TAVIS police program failed Toronto, says community organizer
Ontario says it will reduce direct funding for the 10-year-old program
A community organizer says a provincial funding cut to the TAVIS program is a chance for Toronto to re-evaluate its community policing strategies.
Neil Price, executive director of the non-profit consulting firm Logical Outcomes, said TAVIS (Toronto Anti-Violence Intervention Strategy) is a negative force in the neighbourhoods where it operates.
"It was seen as heavy-handed — something that was sweeping up people who were going about their business in search of so-called bad guys," Price told Matt Galloway on Friday CBC Radio's Metro Morning.
Price also said police have not been able to produce evidence to support the effectiveness of the 10-year-old program, which is designed to curb gun violence in the city's high-crime neighbourhoods.
"Police have never offered any verifiable data on what TAVIS was able to accomplish," he said.
TAVIS has received criticism for increasing tension between police and residents of Toronto's high-crime neighbourhoods. Among them are concerns about an increase in carding in neighbourhoods where TAVIS is working.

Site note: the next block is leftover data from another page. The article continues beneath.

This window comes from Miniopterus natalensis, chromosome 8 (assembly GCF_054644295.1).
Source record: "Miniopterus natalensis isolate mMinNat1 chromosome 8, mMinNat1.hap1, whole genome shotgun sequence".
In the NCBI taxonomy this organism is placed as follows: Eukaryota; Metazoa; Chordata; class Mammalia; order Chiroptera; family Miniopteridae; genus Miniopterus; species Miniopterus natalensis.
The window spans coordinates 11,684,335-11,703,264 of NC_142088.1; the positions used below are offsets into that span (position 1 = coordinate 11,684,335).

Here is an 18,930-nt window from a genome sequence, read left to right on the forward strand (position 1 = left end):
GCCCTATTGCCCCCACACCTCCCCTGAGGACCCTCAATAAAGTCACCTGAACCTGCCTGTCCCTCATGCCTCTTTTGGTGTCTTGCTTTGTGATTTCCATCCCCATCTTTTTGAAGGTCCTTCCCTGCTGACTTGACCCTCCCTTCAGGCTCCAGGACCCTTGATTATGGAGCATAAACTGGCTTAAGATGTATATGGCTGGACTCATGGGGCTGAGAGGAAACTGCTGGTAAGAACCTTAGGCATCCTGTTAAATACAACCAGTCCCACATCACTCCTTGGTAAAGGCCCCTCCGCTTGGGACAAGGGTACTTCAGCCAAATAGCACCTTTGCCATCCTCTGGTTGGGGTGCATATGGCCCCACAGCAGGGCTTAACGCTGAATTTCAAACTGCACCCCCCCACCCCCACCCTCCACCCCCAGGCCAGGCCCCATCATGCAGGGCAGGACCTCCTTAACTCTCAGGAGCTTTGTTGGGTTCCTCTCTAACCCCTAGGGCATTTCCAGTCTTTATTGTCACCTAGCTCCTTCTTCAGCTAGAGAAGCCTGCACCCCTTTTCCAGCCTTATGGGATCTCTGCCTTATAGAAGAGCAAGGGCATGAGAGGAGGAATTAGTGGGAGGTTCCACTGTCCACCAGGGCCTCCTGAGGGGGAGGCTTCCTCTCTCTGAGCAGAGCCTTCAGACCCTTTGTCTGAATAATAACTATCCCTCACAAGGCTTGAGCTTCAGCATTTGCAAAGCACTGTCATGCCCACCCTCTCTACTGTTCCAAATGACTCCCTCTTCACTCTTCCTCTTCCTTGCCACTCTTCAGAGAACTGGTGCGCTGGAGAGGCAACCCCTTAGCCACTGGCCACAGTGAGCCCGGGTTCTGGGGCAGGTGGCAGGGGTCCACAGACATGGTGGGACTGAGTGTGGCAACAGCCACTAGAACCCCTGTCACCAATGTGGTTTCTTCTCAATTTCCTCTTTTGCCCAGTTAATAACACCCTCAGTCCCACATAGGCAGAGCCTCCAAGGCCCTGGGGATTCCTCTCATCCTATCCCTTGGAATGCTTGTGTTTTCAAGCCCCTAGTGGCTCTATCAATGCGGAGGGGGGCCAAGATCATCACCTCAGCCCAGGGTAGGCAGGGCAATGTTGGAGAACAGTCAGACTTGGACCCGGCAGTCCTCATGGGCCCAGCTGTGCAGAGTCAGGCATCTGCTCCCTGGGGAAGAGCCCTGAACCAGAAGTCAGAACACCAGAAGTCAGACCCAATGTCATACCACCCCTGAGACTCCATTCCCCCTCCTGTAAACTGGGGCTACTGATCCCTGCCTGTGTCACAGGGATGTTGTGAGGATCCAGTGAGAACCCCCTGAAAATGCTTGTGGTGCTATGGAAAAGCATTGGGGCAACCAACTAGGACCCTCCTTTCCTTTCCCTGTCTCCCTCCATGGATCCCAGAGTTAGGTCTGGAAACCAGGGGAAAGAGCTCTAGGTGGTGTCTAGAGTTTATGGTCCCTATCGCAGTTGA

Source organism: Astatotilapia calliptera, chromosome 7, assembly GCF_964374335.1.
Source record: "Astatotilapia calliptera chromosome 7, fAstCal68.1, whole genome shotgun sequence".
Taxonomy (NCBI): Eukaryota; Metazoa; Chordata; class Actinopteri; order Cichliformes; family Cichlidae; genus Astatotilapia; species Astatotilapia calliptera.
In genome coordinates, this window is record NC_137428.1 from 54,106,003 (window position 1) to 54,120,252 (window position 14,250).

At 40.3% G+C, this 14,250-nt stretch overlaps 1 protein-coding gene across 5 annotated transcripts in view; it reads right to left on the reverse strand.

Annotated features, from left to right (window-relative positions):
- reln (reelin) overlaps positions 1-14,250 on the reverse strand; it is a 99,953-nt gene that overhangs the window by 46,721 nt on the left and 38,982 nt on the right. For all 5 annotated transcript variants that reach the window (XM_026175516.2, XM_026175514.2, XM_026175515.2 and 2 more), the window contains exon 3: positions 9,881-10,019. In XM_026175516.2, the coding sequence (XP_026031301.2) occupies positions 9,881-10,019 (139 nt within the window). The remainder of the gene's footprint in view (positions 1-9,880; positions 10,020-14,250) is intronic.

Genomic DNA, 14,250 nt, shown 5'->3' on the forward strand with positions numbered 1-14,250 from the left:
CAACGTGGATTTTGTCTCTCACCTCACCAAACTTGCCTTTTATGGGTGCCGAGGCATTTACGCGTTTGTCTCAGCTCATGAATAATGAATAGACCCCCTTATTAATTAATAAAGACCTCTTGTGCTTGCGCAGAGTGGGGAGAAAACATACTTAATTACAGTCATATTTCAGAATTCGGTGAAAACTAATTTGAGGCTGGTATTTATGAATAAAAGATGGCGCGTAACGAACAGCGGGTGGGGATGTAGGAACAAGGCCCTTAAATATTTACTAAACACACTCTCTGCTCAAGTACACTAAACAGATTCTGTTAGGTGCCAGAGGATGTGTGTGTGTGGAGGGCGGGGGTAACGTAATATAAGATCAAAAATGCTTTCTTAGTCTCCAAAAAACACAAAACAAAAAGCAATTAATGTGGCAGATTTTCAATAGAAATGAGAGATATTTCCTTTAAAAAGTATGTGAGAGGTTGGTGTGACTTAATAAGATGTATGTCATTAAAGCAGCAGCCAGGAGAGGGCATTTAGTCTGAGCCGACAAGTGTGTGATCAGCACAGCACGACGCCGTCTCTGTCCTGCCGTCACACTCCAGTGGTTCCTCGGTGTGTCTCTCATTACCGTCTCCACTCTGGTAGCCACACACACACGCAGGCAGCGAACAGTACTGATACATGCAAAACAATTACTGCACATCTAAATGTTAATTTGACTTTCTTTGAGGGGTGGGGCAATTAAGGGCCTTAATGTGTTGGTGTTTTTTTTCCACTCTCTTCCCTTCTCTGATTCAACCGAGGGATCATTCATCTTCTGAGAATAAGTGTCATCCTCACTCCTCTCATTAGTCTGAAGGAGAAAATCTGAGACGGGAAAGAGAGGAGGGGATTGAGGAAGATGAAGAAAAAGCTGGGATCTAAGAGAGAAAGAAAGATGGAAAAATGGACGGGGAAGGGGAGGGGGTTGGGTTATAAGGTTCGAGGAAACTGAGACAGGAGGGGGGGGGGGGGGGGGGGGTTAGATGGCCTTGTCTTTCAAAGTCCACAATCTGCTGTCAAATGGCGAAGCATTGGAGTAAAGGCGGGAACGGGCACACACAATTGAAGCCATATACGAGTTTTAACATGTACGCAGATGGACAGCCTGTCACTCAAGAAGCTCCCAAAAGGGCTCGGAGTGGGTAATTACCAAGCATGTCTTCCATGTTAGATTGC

Price said the reduced funding could prompt police to develop a new strategy for policing high-crime neighbourhoods. Although he is dubious about Ontario's promise to "prioritize community-based crime prevention and youth engagement."
"This is similar language that introduced TAVIS," he said. "What remains to be seen is what happens on the ground."
TAVIS may not be reduced
The change in funding doesn't necessarily mean that the four TAVIS teams of 18 officers will disappear or be reduced. It just means provincial money earmarked specifically for TAVIS is being reduced — from $5 million to $2.6 million starting in January.
Overall funding for Toronto Police will increase by $4.7 million over 2014-15 levels — meaning police can continue funding TAVIS, if they choose to do so.
Toronto Police Chief Mark Saunders says the program is an integral part of the service's gun violence strategy.
"I need to put assets in place that are directly related to street gang criminality," said Saunders. "TAVIS plays the operational component of intelligence-led policing when it comes to street gangs."
Mayor John Tory did not commit to any changes to TAVIS, but he says the extra cash will give the city more flexibility in its approach.
"Now we'll have to take that money, which is an increased sum, and deal with the needs as we see fit," he said.